Pora Health

We address health disparities and health-based poverty traps experienced by Zimbabwe’s marginalized communities.

Image source: Global Press Journal

Our Drivers

The health disparities faced by Zimbabwe’s marginalized communities emanate from growing decades of structural violence. The urban poor, rural, ethnic minority, and refugee populations face persistent inequities in accessing health care knowledge and health care services. Additionally, these communities often do not have anyone to speak out on their behalf. To this end, Pora Health is driven to bridge these gaps, promoting health equity through grassroots public health education and public health advocacy efforts.

Health equality

We believe every person deserves the right to attain their full health potential and no one should be disadvantaged from achieving this potential because of their social position or other socially determined circumstances.

Development

We recognize an important link between health and economic progress; good population health is expected to have a favorable effect on development.

Grassroots

We start work after listening and learning about the unique needs of communities that we work with. We emphasize providing public health education and advocacy that helps strengthen the health and development of a given community.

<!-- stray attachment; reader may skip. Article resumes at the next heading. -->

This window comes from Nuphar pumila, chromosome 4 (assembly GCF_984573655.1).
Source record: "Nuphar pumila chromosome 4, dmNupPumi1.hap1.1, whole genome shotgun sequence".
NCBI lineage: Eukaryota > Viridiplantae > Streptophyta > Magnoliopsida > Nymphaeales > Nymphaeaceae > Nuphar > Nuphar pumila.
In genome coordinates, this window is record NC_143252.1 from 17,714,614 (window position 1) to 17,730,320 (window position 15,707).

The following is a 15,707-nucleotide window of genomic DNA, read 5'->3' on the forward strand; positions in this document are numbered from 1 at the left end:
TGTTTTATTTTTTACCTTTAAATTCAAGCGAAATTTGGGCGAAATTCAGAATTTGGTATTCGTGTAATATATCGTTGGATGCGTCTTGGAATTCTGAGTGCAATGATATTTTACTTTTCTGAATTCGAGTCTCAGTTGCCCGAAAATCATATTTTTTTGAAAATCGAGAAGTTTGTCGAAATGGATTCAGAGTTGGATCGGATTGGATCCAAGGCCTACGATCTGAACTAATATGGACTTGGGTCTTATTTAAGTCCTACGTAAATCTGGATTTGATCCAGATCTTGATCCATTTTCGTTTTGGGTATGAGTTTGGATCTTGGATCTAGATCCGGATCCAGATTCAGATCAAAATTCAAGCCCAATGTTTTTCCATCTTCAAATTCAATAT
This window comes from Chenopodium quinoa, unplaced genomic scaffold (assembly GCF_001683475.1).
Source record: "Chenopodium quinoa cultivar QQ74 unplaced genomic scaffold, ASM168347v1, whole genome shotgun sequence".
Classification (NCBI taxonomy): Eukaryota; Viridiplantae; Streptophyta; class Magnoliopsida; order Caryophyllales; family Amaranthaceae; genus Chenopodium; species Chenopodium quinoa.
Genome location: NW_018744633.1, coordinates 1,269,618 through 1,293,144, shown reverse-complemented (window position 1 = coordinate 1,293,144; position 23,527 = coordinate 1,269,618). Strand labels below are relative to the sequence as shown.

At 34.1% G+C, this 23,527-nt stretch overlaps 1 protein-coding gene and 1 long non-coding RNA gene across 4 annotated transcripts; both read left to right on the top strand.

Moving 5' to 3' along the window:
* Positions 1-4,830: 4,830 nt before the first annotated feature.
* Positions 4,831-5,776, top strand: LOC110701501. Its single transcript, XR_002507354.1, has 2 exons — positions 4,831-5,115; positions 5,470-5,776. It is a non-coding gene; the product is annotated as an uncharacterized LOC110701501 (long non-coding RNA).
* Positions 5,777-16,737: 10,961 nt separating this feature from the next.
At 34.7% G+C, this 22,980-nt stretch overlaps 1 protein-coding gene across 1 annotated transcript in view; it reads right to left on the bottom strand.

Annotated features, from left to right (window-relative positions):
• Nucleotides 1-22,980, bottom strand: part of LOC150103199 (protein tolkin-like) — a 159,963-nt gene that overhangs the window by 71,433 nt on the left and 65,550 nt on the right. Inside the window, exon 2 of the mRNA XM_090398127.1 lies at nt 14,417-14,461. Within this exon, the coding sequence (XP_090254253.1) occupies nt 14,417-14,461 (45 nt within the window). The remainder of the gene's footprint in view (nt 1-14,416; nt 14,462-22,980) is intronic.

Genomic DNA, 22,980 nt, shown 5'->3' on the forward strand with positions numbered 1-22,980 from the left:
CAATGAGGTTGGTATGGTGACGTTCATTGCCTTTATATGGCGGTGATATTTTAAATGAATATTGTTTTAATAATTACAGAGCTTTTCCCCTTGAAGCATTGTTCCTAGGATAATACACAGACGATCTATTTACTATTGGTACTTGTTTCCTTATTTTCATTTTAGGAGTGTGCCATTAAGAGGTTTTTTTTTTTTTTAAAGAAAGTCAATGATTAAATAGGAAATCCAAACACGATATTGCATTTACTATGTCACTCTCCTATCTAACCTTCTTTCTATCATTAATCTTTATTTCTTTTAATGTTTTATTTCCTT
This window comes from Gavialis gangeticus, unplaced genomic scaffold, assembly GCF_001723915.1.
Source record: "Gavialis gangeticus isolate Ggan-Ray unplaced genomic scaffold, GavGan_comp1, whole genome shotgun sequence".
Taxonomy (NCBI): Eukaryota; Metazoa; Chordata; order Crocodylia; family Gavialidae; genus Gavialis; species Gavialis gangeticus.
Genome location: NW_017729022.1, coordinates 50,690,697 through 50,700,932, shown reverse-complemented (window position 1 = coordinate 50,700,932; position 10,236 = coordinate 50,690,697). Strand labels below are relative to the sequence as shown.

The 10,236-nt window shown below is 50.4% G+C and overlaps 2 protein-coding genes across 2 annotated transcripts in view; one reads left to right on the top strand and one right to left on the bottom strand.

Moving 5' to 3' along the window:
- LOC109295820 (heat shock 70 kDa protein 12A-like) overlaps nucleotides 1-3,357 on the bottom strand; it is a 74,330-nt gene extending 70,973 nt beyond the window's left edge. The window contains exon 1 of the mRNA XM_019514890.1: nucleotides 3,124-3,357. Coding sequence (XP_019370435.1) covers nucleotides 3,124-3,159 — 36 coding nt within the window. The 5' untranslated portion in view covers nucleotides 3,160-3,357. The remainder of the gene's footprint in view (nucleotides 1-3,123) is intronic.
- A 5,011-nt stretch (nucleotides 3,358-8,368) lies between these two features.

Recommended Resources

Coronavirus

COVID-19 and Disability: An Unequal Response

How vaccines work against COVID-19: Science, Simplified

Disease control expert debunks coronavirus myths | Expert Opinion

From the experts

“Poor health is the number-one poverty trigger. It can quickly tip people into poverty, specifically those already near the bottom of the socioeconomic ladder who lack health insurance or substantial savings to cover out-of-pocket healthcare costs. The financial repercussions related to health shocks also have the power to keep poor people submerged in poverty by quickly depleting any of their accumulated wealth with often exorbitant medical bills. This phenomenon is called a health-poverty trap.”

Ashley

St. Thomas and Mary Paden

Image source: The Guardian